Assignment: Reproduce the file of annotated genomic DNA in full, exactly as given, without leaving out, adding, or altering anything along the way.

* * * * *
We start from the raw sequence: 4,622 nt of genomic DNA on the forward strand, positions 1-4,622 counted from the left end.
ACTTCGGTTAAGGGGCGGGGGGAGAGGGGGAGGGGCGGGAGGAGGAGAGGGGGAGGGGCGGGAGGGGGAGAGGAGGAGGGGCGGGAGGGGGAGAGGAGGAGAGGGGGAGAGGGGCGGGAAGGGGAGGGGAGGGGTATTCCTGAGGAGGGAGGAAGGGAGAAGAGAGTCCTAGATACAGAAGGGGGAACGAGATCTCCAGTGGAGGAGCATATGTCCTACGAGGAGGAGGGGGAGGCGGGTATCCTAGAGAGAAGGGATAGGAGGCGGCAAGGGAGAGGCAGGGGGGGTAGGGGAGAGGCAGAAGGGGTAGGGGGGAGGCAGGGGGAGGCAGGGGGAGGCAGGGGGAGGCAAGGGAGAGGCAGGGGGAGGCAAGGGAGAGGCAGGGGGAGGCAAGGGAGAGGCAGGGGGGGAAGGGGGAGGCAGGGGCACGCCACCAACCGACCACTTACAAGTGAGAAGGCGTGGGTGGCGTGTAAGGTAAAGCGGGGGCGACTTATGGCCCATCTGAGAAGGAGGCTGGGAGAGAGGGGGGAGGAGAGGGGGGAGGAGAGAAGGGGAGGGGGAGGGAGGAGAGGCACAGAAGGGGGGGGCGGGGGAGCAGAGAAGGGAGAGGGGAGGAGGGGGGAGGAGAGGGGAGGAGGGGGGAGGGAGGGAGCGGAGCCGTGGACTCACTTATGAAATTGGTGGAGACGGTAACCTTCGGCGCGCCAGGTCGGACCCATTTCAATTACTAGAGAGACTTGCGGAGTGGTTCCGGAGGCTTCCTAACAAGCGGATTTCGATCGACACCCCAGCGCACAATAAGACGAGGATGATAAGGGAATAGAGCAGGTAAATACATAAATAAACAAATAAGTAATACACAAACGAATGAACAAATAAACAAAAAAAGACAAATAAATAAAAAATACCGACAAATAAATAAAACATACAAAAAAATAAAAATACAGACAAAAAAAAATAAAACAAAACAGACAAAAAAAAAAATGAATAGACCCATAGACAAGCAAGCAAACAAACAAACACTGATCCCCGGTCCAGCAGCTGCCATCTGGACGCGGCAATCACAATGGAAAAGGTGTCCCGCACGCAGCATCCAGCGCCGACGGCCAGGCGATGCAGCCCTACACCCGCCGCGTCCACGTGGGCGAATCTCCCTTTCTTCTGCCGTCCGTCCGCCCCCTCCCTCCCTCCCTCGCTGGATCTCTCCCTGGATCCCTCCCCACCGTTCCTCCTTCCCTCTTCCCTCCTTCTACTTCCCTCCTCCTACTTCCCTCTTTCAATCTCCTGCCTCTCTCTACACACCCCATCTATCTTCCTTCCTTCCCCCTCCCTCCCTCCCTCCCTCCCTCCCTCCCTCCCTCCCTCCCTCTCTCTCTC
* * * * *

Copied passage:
We start from the raw sequence: 4,622 nt of genomic DNA on the forward strand, positions 1-4,622 counted from the left end.
ACTTCGGTTAAGGGGCGGGGGGAGAGGGGGAGGGGCGGGAGGAGGAGAGGGGGAGGGGCGGGAGGGGGAGAGGAGGAGGGGCGGGAGGGGGAGAGGAGGAGAGGGGGAGAGGGGCGGGAAGGGGAGGGGAGGGGTATTCCTGAGGAGGGAGGAAGGGAGAAGAGAGTCCTAGATACAGAAGGGGGAACGAGATCTCCAGTGGAGGAGCATATGTCCTACGAGGAGGAGGGGGAGGCGGGTATCCTAGAGAGAAGGGATAGGAGGCGGCAAGGGAGAGGCAGGGGGGGTAGGGGAGAGGCAGAAGGGGTAGGGGGGAGGCAGGGGGAGGCAGGGGGAGGCAGGGGGAGGCAAGGGAGAGGCAGGGGGAGGCAAGGGAGAGGCAGGGGGAGGCAAGGGAGAGGCAGGGGGGGAAGGGGGAGGCAGGGGCACGCCACCAACCGACCACTTACAAGTGAGAAGGCGTGGGTGGCGTGTAAGGTAAAGCGGGGGCGACTTATGGCCCATCTGAGAAGGAGGCTGGGAGAGAGGGGGGAGGAGAGGGGGGAGGAGAGAAGGGGAGGGGGAGGGAGGAGAGGCACAGAAGGGGGGGGCGGGGGAGCAGAGAAGGGAGAGGGGAGGAGGGGGGAGGAGAGGGGAGGAGGGGGGAGGGAGGGAGCGGAGCCGTGGACTCACTTATGAAATTGGTGGAGACGGTAACCTTCGGCGCGCCAGGTCGGACCCATTTCAATTACTAGAGAGACTTGCGGAGTGGTTCCGGAGGCTTCCTAACAAGCGGATTTCGATCGACACCCCAGCGCACAATAAGACGAGGATGATAAGGGAATAGAGCAGGTAAATACATAAATAAACAAATAAGTAATACACAAACGAATGAACAAATAAACAAAAAAAGACAAATAAATAAAAAATACCGACAAATAAATAAAACATACAAAAAAATAAAAATACAGACAAAAAAAAATAAAACAAAACAGACAAAAAAAAAAATGAATAGACCCATAGACAAGCAAGCAAACAAACAAACACTGATCCCCGGTCCAGCAGCTGCCATCTGGACGCGGCAATCACAATGGAAAAGGTGTCCCGCACGCAGCATCCAGCGCCGACGGCCAGGCGATGCAGCCCTACACCCGCCGCGTCCACGTGGGCGAATCTCCCTTTCTTCTGCCGTCCGTCCGCCCCCTCCCTCCCTCCCTCGCTGGATCTCTCCCTGGATCCCTCCCCACCGTTCCTCCTTCCCTCTTCCCTCCTTCTACTTCCCTCCTCCTACTTCCCTCTTTCAATCTCCTGCCTCTCTCTACACACCCCATCTATCTTCCTTCCTTCCCCCTCCCTCCCTCCCTCCCTCCCTCCCTCCCTCCCTCCCTCCCTCTCTCTCTC